Lucy Stanfield-Jenner and the team at Edinburgh Innovations are focused on finding opportunities for partners and academic researchers to work together on sustainability and circular economy innovation projects that drive commercialisation and impact.
The Circular Economy Centre at the University of Edinburgh, supported by Lucy Stanfield-Jenner and her colleague Charlotte Lee-Woolf, accelerates the transition to a circular economy by providing access to world-leading research, education and innovation support.
This innovative partnership between academia and industry has already been successful, highlighted by the CloudEARTHi project: a collaboration between the University of Edinburgh, the Arctic University of Norway, the University of Alicante (Spain), FH Burgenland (Austria), Varna University (Bulgaria) and business partner G-Force, based in Slovakia, that has already won funding of €1.2 million from the European Institute of Innovation and Technology (EIT)
A key element of the project is the development, testing and publication of a new framework to help startups to develop circular, net-zero business models.
The framework will be designed for new startup companies looking to use data and digital technologies to address sustainability challenges, or looking to embed circular thinking more generally in their business models and practices.
Lucy, one of the key driving forces of the centre, has been working at Edinburgh Innovations, the University’s commercialisation service, as a Business Development Executive focused on the development of a Circular Economy Innovation Centre now for almost four years.
Lucy is passionately interested in sustainability, particularly how to leverage policy and economics to achieve a sustainable society.
Lucy completed her MSc in Carbon Management with the University and has also been a Trustee and Chair for the youth-run charity 2050 Climate Group for four years alongside running her own circular business, “Unwrapped Bars, a reusable, refillable energy bar company creating a circular outdoor industry.”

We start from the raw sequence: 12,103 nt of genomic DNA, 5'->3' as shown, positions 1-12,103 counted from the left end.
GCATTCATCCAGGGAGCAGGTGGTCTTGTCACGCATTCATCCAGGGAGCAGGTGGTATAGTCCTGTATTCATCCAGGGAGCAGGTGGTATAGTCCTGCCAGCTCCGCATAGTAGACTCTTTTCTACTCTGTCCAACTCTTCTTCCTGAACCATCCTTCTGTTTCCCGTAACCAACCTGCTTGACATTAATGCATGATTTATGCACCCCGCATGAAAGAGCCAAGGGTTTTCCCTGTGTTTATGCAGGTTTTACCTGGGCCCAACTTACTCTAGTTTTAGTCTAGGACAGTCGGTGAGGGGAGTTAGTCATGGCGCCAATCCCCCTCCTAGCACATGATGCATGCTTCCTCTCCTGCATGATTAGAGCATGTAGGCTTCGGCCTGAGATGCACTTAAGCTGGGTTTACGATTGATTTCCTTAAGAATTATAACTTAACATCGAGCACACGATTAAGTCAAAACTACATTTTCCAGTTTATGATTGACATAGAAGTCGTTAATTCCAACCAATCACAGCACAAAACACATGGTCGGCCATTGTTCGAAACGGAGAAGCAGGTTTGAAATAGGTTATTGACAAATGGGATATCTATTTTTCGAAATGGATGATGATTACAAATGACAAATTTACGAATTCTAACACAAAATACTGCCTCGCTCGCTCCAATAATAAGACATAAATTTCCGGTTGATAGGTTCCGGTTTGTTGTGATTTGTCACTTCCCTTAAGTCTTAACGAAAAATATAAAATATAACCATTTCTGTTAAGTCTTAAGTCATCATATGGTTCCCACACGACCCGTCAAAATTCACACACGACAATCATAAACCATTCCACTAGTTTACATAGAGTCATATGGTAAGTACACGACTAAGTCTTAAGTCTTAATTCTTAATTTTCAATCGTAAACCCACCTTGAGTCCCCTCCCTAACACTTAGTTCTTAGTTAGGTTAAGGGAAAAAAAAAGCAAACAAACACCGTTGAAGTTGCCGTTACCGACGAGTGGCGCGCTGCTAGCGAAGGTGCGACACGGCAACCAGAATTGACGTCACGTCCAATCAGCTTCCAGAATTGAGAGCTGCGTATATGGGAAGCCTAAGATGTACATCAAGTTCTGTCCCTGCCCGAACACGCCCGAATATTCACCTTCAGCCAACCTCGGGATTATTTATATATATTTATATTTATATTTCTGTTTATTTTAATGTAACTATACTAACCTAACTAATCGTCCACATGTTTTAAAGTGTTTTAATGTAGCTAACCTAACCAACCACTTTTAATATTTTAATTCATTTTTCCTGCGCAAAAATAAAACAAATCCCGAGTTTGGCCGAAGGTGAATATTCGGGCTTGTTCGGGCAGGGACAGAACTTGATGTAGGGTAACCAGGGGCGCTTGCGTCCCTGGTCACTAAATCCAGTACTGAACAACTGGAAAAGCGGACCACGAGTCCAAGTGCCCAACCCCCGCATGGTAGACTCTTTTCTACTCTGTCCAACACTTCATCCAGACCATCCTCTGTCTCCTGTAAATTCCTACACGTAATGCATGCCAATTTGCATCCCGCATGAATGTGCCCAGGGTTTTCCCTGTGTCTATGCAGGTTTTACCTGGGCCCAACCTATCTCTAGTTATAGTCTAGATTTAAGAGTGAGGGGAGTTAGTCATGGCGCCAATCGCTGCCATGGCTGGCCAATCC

And, on the side, she is an accomplished ultra-marathon runner, (100km run in 17 hours is “honestly, really fun”) and has recently started yet another marathon – her PhD on land use for carbon management and biodiversity in Scotland, working with Forest Research and UNESCO.
Inspired by the brilliance and creativity of the academics she collaborates with, Lucy is also motivated by the University of Edinburgh’s commitment to becoming a net-zero-carbon, zero-waste university and by how we are working to embed circular thinking and practices across research, teaching and operations.
As Lucy comments, it’s clear that there are still big discussions to be had about the hierarchy of carbon management but ultimately every bit of carbon helps, and what better way to combat anxiety over the future of the planet than action?
So, what action is the team taking next? Lucy’s keen to make the most of the opportunities to scale up the sustainability and circular economy innovation at the University. She wants her team to be the leader in the space, driving commercialisation and impact. She’d like to work with more academics on the circular economy and pull in other sectors for example financial services and agritech. It’s important to shift how we finance our circular economy and the way we use our land to deliver food without degrading the landscape.
The Circular Economy Centre is already off to a great start. With Lucy’s ambition, determination and excellence, it’s unstoppable.
Business Development Executive
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